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How To Perform CPR On A Child- Survival Skills

How To Perform CPR On A Child- Survival Skills

CPR stands for cardiopulmonary resuscitation, it is an emergency lifesaving procedure that combines chest compression with artificial ventilation to preserve brain function until further measures are taken to restore spontaneous blood circulation and breathing.

The steps involved in carrying out a CPR is same for adults and kids, but the methods are slightly different because of the obvious fragility of kids compared to adults.

It is highly recommended that every parent goes on a first aid course, as it makes the process much easier to understand and remember.

READ ALSO: Aunt Saves 5 Months-Old-Baby’s Life Via CPR

Below is a full detailed sequence for carrying out a cardiopulmonary resuscitation for children (1-8 years old).

CPR Steps For  Children

1. Ensure the area is safe:

First check for hazards, such as electrical equipment or other harmful conditions and clear the area.

2. Check Your Child’s Responsiveness:

Gently stimulate your child and ask audibly, “Are you all right?”.

3a. If Your Child Responds By Answering Or Moving

  • Leave them in the position they were found in (provided they are not in danger)
  • Check their condition and get help.
  • While waiting for help, monitor their situation regularly.

3b. If Your Child Does Not Respond

  • Shout for help.
  • Carefully turn the child on their back.
  • Open your child’s airway by tilting the head and lifting the chin.

  • To do this, place your hand on their forehead and gently tilt their head back, and lift the chin with your fingers at the same time. If you suspect there may have been an injury to the neck, tilt the head carefully and gradually until the airway is open. Opening the airway however takes priority over a possible neck break.

READ ALSO: How To Perform CPR On A Child And A Baby

4. Check Their Breathing:

Keeping the airway open, look, listen and feel for normal breathing by putting your face close to your child’s face and looking along their chest.

  • Look for chest movements.
  • Listen at the child’s nose and mouth for breathing sounds.
  • Feel for air movement on your cheek.

Look, listen and feel for no more than 10 seconds before deciding that they’re not breathing. Gasping breaths should not be considered to be normal breathing.

5a. If Your Child Is Breathing Normally:

  • Turn them on their side.
  • Check for continued breathing.
  • Send or go for help – do not leave your child unless absolutely necessary.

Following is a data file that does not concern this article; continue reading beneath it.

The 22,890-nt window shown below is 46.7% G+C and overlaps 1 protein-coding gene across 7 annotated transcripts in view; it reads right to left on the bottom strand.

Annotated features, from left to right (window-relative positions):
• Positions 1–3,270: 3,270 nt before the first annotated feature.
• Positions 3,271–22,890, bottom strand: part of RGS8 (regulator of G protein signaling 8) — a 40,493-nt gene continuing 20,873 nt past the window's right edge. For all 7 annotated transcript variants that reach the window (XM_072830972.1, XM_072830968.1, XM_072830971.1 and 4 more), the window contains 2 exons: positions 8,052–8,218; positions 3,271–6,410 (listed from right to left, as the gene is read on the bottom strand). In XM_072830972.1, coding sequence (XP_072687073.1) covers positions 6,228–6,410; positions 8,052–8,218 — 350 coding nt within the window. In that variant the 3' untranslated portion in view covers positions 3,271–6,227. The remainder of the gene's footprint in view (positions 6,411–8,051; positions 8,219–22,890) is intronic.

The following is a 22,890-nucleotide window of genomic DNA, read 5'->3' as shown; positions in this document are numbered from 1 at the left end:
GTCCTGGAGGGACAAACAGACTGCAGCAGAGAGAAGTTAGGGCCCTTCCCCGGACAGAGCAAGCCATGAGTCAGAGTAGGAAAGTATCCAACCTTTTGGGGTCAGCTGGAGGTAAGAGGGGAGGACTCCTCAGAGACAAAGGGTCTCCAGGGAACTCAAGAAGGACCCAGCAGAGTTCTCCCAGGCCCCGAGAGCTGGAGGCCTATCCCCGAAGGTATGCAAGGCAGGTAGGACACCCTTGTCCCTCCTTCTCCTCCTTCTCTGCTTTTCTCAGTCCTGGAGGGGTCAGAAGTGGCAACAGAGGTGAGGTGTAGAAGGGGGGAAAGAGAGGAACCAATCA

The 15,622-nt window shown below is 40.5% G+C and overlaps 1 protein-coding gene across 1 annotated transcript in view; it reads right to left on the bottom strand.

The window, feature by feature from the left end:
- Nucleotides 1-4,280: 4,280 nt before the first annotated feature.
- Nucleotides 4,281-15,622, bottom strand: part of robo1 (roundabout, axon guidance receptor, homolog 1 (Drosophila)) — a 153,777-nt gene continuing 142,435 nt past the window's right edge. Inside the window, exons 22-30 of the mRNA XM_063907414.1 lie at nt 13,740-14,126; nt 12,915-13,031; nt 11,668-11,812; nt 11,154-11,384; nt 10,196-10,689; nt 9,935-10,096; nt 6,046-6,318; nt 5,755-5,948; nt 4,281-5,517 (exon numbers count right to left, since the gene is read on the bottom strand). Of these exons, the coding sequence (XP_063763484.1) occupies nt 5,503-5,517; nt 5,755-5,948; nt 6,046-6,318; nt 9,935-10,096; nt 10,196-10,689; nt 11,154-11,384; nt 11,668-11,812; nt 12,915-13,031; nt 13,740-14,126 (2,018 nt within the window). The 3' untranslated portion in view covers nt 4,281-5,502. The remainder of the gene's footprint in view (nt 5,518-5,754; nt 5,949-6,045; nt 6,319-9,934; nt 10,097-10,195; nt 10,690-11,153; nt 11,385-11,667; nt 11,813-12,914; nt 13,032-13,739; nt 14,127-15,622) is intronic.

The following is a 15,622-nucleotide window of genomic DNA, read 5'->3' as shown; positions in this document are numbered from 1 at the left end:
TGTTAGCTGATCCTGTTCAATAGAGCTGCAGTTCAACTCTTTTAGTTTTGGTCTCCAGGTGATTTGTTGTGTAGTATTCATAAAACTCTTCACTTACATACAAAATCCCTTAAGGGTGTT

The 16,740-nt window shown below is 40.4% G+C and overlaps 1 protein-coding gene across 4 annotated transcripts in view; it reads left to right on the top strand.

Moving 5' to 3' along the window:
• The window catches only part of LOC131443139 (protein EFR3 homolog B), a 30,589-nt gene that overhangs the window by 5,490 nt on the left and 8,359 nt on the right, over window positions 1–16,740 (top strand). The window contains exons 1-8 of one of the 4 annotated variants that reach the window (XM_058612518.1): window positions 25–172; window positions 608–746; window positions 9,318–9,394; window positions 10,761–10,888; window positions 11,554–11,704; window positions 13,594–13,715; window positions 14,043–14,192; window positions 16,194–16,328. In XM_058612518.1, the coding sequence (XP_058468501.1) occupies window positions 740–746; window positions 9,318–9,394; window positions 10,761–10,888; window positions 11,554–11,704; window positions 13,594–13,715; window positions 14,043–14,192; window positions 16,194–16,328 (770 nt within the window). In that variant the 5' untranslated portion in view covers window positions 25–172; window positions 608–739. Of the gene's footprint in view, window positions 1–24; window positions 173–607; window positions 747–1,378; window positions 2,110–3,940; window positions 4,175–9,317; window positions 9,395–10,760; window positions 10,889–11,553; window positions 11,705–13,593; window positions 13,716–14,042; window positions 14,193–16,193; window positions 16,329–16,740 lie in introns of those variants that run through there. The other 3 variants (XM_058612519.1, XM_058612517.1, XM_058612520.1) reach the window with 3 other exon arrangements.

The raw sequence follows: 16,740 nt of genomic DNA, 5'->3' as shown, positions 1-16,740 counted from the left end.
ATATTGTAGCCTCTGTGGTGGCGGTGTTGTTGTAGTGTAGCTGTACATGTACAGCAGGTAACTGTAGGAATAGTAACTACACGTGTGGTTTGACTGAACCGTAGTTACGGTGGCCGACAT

READ ALSO: 8-month-old Baby Suffocates in Cot Liner| Mother Warns Other Parents

5b. If Your Child Isn’t Breathing Or Is Breathing Irregularly Or Less Frequently:

  • Carefully remove any obvious obstruction in the mouth.
  • Give 5 initial rescue breaths (mouth-to-mouth resuscitation), do this while holding the child’s airway open by lifting the chin, and pinch the nose shut. Take a deep breath and seal your mouth around the child’s mouth, blow into the child’s mouth for 1 second, and watch if their chest rises, give only 5 initial breaths.

Note: While doing this, note any gag or cough response – this is a sign of life.

6. Assess Signs Of Life:

Look for signs of life. These include any movement, coughing, or normal breathing – not abnormal gasps or infrequent, irregular breaths.

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If there are definite signs of life, do the following:

  • Continue rescue breathing until your child begins to breathe normally for themselves.
  • Turn the child on their side into the recovery position and send for help.
  • Continue to check for normal breathing and provide further rescue breaths if necessary.

No Signs Of Life Present:

Do the following, if there are no signs of life:

  • Start chest compressions immediately.
  • Combine chest compressions with rescue breaths, providing 2 breaths after every 30 compressions.

7. Chest Compressions General Guidelines:

  • To avoid compressing the stomach, find the point where the lowest ribs join in the middle, and then 1 finger’s width above that. Compress the breastbone.
  • Lift the fingers to ensure pressure is not applied over the ribs.
  • Position yourself vertically above the chest and, with your arm straight, compress the breastbone so you push it down 5cm, which is approximately one-third of the chest diameter. The depth of chest compressions is very important.

  • In larger children or if you’re small, this may be done more easily by using both hands with the fingers interlocked, avoiding pressure on the ribs.
  • Release the pressure, then rapidly repeat at a rate of about 100-120 compressions a minute.
  • After 30 compressions, tilt the head, lift the chin, and give 2 effective breaths.
  • Continue compressions and breaths in a ratio of 2 breaths for every 30 compressions.

Although the rate of compressions will be 100-120 a minute, the actual number delivered will be fewer because of the pauses to give breaths.

READ ALSO: How To Help A Choking Child

8. Continue Resuscitation Until:

  • Your child shows signs of life – normal breathing, coughing, movement of arms or legs.
  • Further qualified help arrives.
  • You become exhausted.

When To Perform A CPR On Your Child?

Perform CPR if your child shows the following symptoms:

  • No breathing.
  • No pulse.
  • Unconsciousness.

The symptoms could be the result of choking, drowning, electrical shock, excessive bleeding, head  trauma or other serious injury, lung disease, poisoning, and suffocation.


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